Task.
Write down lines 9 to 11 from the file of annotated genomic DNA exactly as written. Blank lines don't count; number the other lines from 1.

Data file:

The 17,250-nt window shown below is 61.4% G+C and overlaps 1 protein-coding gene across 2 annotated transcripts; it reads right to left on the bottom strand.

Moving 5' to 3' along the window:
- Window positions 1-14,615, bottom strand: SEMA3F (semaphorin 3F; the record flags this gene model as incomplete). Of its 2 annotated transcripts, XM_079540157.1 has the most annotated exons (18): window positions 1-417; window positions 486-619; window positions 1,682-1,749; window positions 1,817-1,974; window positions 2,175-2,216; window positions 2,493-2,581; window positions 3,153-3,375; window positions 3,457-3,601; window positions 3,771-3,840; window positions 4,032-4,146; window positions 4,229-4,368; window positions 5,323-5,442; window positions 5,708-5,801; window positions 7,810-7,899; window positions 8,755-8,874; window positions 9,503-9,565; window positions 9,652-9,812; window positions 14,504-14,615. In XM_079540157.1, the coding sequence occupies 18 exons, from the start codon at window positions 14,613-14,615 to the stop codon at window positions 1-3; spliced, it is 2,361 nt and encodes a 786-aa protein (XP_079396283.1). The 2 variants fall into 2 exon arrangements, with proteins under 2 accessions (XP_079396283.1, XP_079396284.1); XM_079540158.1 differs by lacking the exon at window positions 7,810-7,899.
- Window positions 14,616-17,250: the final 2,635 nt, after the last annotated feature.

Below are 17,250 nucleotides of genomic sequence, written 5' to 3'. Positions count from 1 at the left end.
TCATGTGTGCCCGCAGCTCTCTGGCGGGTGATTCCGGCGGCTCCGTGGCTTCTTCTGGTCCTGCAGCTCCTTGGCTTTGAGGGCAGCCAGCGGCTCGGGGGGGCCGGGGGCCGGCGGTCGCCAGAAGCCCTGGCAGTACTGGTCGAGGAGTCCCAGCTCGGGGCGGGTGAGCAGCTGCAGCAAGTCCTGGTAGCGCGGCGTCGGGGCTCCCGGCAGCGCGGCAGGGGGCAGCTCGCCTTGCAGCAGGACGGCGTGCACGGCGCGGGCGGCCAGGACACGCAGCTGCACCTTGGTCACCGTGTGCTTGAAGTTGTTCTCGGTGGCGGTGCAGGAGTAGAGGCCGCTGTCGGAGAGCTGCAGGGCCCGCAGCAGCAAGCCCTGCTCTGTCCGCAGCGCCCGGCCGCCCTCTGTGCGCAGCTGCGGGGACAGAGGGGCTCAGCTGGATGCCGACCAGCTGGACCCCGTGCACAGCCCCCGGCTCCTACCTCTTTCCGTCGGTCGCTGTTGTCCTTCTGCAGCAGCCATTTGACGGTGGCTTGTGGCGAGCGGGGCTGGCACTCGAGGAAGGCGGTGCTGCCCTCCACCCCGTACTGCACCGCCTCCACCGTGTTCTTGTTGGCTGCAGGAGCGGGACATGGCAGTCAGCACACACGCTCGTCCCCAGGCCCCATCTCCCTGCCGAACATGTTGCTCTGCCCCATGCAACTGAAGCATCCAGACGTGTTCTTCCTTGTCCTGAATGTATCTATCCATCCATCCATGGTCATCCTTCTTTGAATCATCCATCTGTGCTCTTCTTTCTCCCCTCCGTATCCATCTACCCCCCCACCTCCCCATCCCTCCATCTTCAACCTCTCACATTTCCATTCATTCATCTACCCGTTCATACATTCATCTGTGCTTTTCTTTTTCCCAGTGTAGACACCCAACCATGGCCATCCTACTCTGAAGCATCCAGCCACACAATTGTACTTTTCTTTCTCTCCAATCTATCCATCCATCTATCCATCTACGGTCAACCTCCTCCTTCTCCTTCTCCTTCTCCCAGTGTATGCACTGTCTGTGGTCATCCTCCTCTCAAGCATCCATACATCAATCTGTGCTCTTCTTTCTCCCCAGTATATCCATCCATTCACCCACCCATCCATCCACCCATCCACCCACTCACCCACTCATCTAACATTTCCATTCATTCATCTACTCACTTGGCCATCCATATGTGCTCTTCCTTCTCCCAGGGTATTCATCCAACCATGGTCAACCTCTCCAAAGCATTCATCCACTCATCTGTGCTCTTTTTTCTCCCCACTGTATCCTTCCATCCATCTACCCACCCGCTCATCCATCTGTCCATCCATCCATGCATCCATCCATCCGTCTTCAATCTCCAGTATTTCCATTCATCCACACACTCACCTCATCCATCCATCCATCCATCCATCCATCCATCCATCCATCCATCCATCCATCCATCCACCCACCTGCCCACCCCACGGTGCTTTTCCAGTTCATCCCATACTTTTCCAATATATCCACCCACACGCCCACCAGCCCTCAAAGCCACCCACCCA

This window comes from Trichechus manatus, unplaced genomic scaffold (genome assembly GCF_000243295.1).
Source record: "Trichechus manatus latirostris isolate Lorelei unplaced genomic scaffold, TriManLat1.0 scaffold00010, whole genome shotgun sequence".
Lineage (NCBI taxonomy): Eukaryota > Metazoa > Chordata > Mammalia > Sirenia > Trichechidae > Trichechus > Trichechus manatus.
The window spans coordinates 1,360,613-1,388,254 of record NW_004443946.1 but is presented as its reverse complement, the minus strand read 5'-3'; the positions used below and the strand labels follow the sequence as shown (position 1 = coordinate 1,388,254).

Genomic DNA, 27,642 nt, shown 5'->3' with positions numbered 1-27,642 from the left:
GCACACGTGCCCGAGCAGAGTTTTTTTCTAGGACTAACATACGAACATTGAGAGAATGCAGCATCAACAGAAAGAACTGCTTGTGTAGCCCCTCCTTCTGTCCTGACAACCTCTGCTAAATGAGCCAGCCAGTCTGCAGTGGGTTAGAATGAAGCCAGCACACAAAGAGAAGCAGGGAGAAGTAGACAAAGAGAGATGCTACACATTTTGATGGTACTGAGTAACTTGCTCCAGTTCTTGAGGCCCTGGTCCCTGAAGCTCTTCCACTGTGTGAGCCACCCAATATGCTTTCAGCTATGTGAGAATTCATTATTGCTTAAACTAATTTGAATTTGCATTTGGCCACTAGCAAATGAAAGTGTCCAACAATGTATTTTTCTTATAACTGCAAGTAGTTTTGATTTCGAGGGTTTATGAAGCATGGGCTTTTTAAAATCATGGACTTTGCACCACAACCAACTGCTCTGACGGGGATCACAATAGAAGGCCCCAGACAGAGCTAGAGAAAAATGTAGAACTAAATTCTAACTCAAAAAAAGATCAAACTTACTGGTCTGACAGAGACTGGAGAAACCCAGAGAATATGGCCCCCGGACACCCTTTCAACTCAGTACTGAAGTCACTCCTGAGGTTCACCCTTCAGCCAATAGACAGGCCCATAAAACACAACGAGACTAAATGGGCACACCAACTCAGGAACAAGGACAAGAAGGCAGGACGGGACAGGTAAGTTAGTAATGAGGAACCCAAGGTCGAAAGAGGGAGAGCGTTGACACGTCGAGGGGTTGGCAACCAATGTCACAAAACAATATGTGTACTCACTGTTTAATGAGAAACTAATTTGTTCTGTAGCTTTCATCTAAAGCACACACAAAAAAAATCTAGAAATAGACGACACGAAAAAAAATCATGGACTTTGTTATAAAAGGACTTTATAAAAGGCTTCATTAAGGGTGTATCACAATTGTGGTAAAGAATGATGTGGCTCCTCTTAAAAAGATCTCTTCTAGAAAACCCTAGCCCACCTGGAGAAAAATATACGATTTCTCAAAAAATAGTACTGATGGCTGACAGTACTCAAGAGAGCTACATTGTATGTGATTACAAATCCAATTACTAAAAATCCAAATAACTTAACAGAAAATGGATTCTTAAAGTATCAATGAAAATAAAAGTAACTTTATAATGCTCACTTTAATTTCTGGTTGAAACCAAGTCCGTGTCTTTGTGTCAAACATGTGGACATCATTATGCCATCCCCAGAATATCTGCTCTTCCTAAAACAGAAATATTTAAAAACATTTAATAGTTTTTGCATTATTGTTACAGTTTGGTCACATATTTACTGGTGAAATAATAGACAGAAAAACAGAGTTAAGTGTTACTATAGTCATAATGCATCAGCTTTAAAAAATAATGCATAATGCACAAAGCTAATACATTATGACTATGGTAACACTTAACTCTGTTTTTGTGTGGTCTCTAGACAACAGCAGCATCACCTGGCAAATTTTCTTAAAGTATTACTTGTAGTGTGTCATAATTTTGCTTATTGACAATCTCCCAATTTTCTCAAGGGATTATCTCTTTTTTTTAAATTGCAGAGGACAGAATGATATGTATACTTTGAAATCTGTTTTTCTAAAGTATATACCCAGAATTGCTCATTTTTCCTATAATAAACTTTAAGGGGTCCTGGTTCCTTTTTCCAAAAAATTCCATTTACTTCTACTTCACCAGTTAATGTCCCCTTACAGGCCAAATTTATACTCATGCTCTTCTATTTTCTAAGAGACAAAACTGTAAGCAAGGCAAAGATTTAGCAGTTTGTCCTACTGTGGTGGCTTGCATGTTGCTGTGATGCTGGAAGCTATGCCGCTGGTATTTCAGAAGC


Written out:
Lineage (NCBI taxonomy): Eukaryota > Metazoa > Chordata > Mammalia > Sirenia > Trichechidae > Trichechus > Trichechus manatus.
The window spans coordinates 1,360,613-1,388,254 of record NW_004443946.1 but is presented as its reverse complement, the minus strand read 5'-3'; the positions used below and the strand labels follow the sequence as shown (position 1 = coordinate 1,388,254).

Genomic DNA, 27,642 nt, shown 5'->3' with positions numbered 1-27,642 from the left: